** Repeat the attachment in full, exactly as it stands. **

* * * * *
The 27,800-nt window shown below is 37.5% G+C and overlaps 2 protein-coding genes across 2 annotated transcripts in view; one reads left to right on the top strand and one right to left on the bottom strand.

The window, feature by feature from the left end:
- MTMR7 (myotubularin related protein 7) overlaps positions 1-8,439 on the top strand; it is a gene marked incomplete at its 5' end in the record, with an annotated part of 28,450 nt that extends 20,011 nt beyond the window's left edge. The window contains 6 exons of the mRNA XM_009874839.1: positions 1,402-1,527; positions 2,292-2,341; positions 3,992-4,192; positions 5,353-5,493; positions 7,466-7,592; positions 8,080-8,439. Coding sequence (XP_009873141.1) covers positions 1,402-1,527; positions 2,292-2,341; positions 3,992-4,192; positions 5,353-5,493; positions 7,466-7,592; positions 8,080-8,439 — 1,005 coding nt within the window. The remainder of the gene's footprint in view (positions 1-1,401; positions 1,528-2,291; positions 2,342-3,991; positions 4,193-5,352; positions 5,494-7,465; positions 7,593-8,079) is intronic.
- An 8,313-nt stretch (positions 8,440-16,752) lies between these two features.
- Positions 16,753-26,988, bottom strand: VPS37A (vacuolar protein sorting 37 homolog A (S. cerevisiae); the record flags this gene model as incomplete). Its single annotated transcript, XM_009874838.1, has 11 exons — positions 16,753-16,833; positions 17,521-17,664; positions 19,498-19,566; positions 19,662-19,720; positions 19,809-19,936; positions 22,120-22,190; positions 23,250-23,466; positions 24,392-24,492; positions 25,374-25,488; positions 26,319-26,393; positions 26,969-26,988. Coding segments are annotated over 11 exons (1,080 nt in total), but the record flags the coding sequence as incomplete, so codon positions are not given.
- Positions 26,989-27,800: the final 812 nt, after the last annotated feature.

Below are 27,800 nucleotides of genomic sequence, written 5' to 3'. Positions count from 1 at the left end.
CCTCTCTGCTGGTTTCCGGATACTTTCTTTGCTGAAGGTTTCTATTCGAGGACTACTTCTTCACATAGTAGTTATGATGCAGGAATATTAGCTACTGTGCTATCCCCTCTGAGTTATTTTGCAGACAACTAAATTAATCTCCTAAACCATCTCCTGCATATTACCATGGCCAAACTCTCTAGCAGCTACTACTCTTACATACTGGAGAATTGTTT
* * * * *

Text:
The 27,800-nt window shown below is 37.5% G+C and overlaps 2 protein-coding genes across 2 annotated transcripts in view; one reads left to right on the top strand and one right to left on the bottom strand.

The window, feature by feature from the left end:
- MTMR7 (myotubularin related protein 7) overlaps positions 1-8,439 on the top strand; it is a gene marked incomplete at its 5' end in the record, with an annotated part of 28,450 nt that extends 20,011 nt beyond the window's left edge. The window contains 6 exons of the mRNA XM_009874839.1: positions 1,402-1,527; positions 2,292-2,341; positions 3,992-4,192; positions 5,353-5,493; positions 7,466-7,592; positions 8,080-8,439. Coding sequence (XP_009873141.1) covers positions 1,402-1,527; positions 2,292-2,341; positions 3,992-4,192; positions 5,353-5,493; positions 7,466-7,592; positions 8,080-8,439 — 1,005 coding nt within the window. The remainder of the gene's footprint in view (positions 1-1,401; positions 1,528-2,291; positions 2,342-3,991; positions 4,193-5,352; positions 5,494-7,465; positions 7,593-8,079) is intronic.
- An 8,313-nt stretch (positions 8,440-16,752) lies between these two features.
- Positions 16,753-26,988, bottom strand: VPS37A (vacuolar protein sorting 37 homolog A (S. cerevisiae); the record flags this gene model as incomplete). Its single annotated transcript, XM_009874838.1, has 11 exons — positions 16,753-16,833; positions 17,521-17,664; positions 19,498-19,566; positions 19,662-19,720; positions 19,809-19,936; positions 22,120-22,190; positions 23,250-23,466; positions 24,392-24,492; positions 25,374-25,488; positions 26,319-26,393; positions 26,969-26,988. Coding segments are annotated over 11 exons (1,080 nt in total), but the record flags the coding sequence as incomplete, so codon positions are not given.
- Positions 26,989-27,800: the final 812 nt, after the last annotated feature.

Below are 27,800 nucleotides of genomic sequence, written 5' to 3'. Positions count from 1 at the left end.
CCTCTCTGCTGGTTTCCGGATACTTTCTTTGCTGAAGGTTTCTATTCGAGGACTACTTCTTCACATAGTAGTTATGATGCAGGAATATTAGCTACTGTGCTATCCCCTCTGAGTTATTTTGCAGACAACTAAATTAATCTCCTAAACCATCTCCTGCATATTACCATGGCCAAACTCTCTAGCAGCTACTACTCTTACATACTGGAGAATTGTTT